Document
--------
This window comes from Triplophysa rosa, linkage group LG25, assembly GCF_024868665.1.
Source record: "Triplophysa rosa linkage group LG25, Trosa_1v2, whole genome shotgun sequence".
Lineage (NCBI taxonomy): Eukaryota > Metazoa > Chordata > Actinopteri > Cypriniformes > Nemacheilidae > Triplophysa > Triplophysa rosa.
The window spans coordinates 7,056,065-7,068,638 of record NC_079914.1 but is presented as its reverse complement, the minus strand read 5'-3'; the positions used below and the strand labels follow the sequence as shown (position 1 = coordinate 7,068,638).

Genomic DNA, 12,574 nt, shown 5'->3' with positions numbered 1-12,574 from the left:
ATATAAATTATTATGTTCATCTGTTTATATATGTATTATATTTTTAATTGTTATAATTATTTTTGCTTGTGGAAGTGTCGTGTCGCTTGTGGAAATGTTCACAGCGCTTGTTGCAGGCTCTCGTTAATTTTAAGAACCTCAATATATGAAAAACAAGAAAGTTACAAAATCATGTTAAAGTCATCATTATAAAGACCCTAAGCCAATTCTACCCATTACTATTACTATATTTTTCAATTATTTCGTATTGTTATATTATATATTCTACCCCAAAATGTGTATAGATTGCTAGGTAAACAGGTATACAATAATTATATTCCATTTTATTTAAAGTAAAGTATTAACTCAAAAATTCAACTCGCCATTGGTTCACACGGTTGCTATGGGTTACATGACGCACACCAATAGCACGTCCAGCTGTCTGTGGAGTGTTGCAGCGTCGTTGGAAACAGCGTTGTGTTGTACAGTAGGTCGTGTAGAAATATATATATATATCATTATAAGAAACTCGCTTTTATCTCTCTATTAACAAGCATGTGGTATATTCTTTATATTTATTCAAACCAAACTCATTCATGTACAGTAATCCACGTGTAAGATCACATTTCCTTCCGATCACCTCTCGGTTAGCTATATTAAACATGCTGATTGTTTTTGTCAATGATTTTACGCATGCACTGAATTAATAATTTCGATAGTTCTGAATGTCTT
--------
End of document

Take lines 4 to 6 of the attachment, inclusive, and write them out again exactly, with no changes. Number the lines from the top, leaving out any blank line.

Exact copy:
The window spans coordinates 7,056,065-7,068,638 of record NC_079914.1 but is presented as its reverse complement, the minus strand read 5'-3'; the positions used below and the strand labels follow the sequence as shown (position 1 = coordinate 7,068,638).

Genomic DNA, 12,574 nt, shown 5'->3' with positions numbered 1-12,574 from the left:
ATATAAATTATTATGTTCATCTGTTTATATATGTATTATATTTTTAATTGTTATAATTATTTTTGCTTGTGGAAGTGTCGTGTCGCTTGTGGAAATGTTCACAGCGCTTGTTGCAGGCTCTCGTTAATTTTAAGAACCTCAATATATGAAAAACAAGAAAGTTACAAAATCATGTTAAAGTCATCATTATAAAGACCCTAAGCCAATTCTACCCATTACTATTACTATATTTTTCAATTATTTCGTATTGTTATATTATATATTCTACCCCAAAATGTGTATAGATTGCTAGGTAAACAGGTATACAATAATTATATTCCATTTTATTTAAAGTAAAGTATTAACTCAAAAATTCAACTCGCCATTGGTTCACACGGTTGCTATGGGTTACATGACGCACACCAATAGCACGTCCAGCTGTCTGTGGAGTGTTGCAGCGTCGTTGGAAACAGCGTTGTGTTGTACAGTAGGTCGTGTAGAAATATATATATATATCATTATAAGAAACTCGCTTTTATCTCTCTATTAACAAGCATGTGGTATATTCTTTATATTTATTCAAACCAAACTCATTCATGTACAGTAATCCACGTGTAAGATCACATTTCCTTCCGATCACCTCTCGGTTAGCTATATTAAACATGCTGATTGTTTTTGTCAATGATTTTACGCATGCACTGAATTAATAATTTCGATAGTTCTGAATGTCTT